Concept "Feast" In The Minds Of Russian Native Speakers And Korean Languages

Abstract

This article is part of a general study on the concept of "feast", reflected in two cultures – Russian and Korean. The authors plan to determine whether the concept of "feast" exists in Korean, or with what concept it will be replaced. The study made it possible to clarify the interpretation of the term “feast” in the languages under study. The choice of this concept is due to the fact that the concept of "feast" is a specific indicator for Russian and Korean culture. In addition, the authors attempted to identify common and unique attributes that can carefully characterize the studied languages. Particular attention should be paid to the unique attributes that will allow to more deeply describe the views of the world of two languages. The article presents the results of a directed psycholinguistic experiment. The experiment conducted in the form of a questionnaire reflects the perception of the concept of "feast" by the speakers of the Korean and Russian languages. The results of the experiment allow us to more accurately present the Russian and Korean linguistic cultures through the lens of research. According to the results of the experiment, the authors attempted to isolate the core and periphery of the concept “feast” in both languages, as well as thematic groups, the study of which makes it possible to clarify the understanding of the concept “feast” in both linguistic cultures. The analysis of the experiment allows concluding regarding the relationship of material and intangible attributes of the studied concept.

Keywords: Conceptfeastworldviewlinguistic view of the world

Introduction

Essential to the Russian and Korean cultures is the concept of "feast" - a complex multi-faceted formation. The concept reveals distinctive national and common features that reproduce the cultural, historical, religious and mythological causation of the formation of linguistic views of the world of the Russian and Korean peoples, a fragment of which is the concept of "feast." The concept expresses stereotypes identical to a feast, symbols, views, images, reflecting the peculiarity of the national perception of the world and mentality, the construction of cultural and social relations and customs and traditions inherent in Russian and Korean culture.

First of all, it is necessary to dwell on the definition of “concept”, since its content is interpreted by linguists differently.

According to the dictionary of cognitive terms, a concept is “a unit of the mental and psychic resources of the human consciousness and that information structure that reflects a person’s knowledge and experience; operational content unit of memory, mental lexicon, conceptual system and language of the brain, the whole view of the world, reflected in the human psyche" (Kubriakova, 1996, p. 77). It is noteworthy that the concept, in this case, is defined from different positions: as a unit of consciousness, language, and, finally, "a unit of language of the brain." According to Karaulov (1987), “a unit of the language of the brain” is a “no-man's zone” (p. 31) between language and thinking.

Likhachev (1993) used the term “concept” to mean “a generalized thinking unit interpreting the phenomena of reality depending on the education, personal, professional and social experience of a native speaker”. Encyclopedic dictionary (2004), edited by F.A. Brockhaus, I.A. Efrona interprets this concept as follows: “concept - general presentation, plan, essay, composition” (p. 53).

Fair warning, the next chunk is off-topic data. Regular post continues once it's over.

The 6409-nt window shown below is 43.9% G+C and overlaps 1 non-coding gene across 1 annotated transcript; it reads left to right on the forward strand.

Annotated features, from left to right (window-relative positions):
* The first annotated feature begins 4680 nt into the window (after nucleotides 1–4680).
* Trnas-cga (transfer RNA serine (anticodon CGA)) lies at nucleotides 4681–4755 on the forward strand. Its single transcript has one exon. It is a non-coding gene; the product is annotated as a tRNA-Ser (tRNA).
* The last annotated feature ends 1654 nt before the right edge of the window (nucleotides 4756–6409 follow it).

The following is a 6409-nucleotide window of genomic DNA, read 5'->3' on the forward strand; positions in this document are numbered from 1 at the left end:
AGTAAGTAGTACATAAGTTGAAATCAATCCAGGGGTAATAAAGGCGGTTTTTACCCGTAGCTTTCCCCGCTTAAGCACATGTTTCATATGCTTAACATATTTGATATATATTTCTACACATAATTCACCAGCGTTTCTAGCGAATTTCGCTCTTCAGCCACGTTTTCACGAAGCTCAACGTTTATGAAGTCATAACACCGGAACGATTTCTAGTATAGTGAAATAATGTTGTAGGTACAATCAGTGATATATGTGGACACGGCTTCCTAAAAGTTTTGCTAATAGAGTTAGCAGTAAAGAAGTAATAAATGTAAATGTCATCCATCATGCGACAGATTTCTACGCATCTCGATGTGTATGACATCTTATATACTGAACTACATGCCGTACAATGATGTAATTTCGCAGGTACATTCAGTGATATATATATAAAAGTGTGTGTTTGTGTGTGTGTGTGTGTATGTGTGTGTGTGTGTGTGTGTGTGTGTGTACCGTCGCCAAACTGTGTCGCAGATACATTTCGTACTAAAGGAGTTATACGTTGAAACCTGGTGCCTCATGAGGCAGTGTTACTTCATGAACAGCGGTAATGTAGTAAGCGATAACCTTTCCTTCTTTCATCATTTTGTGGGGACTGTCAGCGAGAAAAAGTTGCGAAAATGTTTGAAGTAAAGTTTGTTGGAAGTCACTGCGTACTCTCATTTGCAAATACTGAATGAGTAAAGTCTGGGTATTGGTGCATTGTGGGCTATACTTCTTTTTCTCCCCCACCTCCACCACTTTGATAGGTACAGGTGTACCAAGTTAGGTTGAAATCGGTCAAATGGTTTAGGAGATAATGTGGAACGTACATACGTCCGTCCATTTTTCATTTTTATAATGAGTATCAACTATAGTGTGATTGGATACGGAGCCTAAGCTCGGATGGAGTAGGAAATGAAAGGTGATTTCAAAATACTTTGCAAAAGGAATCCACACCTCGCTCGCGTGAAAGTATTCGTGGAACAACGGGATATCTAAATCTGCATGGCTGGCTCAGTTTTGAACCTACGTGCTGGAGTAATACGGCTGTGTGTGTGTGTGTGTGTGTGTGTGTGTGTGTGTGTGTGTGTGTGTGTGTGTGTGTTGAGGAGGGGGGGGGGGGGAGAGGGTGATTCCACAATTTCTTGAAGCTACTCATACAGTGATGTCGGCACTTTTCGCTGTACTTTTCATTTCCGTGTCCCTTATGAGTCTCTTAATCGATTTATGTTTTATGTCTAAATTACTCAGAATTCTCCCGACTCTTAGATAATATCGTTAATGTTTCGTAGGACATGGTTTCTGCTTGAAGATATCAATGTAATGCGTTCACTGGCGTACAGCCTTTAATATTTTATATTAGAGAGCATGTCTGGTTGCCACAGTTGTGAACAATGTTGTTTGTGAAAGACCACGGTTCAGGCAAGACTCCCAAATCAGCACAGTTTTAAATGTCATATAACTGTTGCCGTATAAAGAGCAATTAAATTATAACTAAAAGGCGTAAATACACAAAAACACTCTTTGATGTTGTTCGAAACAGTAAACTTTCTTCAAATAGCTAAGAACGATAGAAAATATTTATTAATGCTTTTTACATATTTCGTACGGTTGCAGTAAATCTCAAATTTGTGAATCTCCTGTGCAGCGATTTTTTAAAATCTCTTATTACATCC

In general, the definitions of the concept do not contradict each other, since they indicate, firstly, the belonging of this phenomenon to the mental sphere, secondly, the influence of society on the content of the concept, thirdly, reflection in the language (at least for the overwhelming most concepts).

On the basis of the concept it is possible to build a fragment of the linguistic view of the world. In philosophical and linguistic literature, the term “world view” is referred to as a person’s view of the world as a result of human interaction with this world. Popova and Sternin (2007) mean under the world view "an ordered set of knowledge about reality, formed in the public, group and individual consciousness" (p. 83).

In linguistics, as in philosophy, it is customary to distinguish between conceptual and linguistic views of the world.

Kubriakova (1996) believes that by the conceptual view of the world is meant the world imagined by man. Under the linguistic view of the world is meant that part of the world that can be “tied” to the language and “refracted through the linguistic form” (p. 57).

To this day, the question of what place in the view of the world is the linguistic view of the world remains relevant. According to Maslova (2011), the linguistic view of the world has a "specific color view of the world", due to the national characteristics of objects, phenomena generated by the national culture of the people, its way of life and the specifics of activities.

According to Popova and Sternin (2007), the linguistic view of the world is a fixed idea of a person about the world at a certain life stage, reflected in the meaning of linguistic signs – “linguistic articulation of the world, linguistic ordering of objects and phenomena, embedded in the system meanings of words information about the world” (p. 25).